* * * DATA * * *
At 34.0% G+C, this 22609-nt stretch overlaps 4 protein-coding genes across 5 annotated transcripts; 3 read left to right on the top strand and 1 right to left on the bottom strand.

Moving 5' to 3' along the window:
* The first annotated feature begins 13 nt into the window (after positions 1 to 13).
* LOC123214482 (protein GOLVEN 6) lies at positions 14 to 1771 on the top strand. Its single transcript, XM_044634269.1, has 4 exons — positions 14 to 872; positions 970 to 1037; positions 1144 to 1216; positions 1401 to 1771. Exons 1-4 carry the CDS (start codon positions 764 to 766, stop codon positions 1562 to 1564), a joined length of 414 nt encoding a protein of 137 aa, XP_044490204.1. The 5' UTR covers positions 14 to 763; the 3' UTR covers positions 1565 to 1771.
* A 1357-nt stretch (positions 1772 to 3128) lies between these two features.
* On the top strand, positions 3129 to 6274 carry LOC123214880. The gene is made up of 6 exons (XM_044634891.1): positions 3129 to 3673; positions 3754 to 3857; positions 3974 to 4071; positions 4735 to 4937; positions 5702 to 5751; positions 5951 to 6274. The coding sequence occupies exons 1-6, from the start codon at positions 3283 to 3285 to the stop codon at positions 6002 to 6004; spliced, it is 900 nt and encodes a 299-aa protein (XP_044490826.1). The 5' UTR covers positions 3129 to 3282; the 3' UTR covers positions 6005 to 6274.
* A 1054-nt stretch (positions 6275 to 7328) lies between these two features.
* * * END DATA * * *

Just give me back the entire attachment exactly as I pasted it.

At 34.0% G+C, this 22609-nt stretch overlaps 4 protein-coding genes across 5 annotated transcripts; 3 read left to right on the top strand and 1 right to left on the bottom strand.

Moving 5' to 3' along the window:
* The first annotated feature begins 13 nt into the window (after positions 1 to 13).
* LOC123214482 (protein GOLVEN 6) lies at positions 14 to 1771 on the top strand. Its single transcript, XM_044634269.1, has 4 exons — positions 14 to 872; positions 970 to 1037; positions 1144 to 1216; positions 1401 to 1771. Exons 1-4 carry the CDS (start codon positions 764 to 766, stop codon positions 1562 to 1564), a joined length of 414 nt encoding a protein of 137 aa, XP_044490204.1. The 5' UTR covers positions 14 to 763; the 3' UTR covers positions 1565 to 1771.
* A 1357-nt stretch (positions 1772 to 3128) lies between these two features.
* On the top strand, positions 3129 to 6274 carry LOC123214880. The gene is made up of 6 exons (XM_044634891.1): positions 3129 to 3673; positions 3754 to 3857; positions 3974 to 4071; positions 4735 to 4937; positions 5702 to 5751; positions 5951 to 6274. The coding sequence occupies exons 1-6, from the start codon at positions 3283 to 3285 to the stop codon at positions 6002 to 6004; spliced, it is 900 nt and encodes a 299-aa protein (XP_044490826.1). The 5' UTR covers positions 3129 to 3282; the 3' UTR covers positions 6005 to 6274.
* A 1054-nt stretch (positions 6275 to 7328) lies between these two features.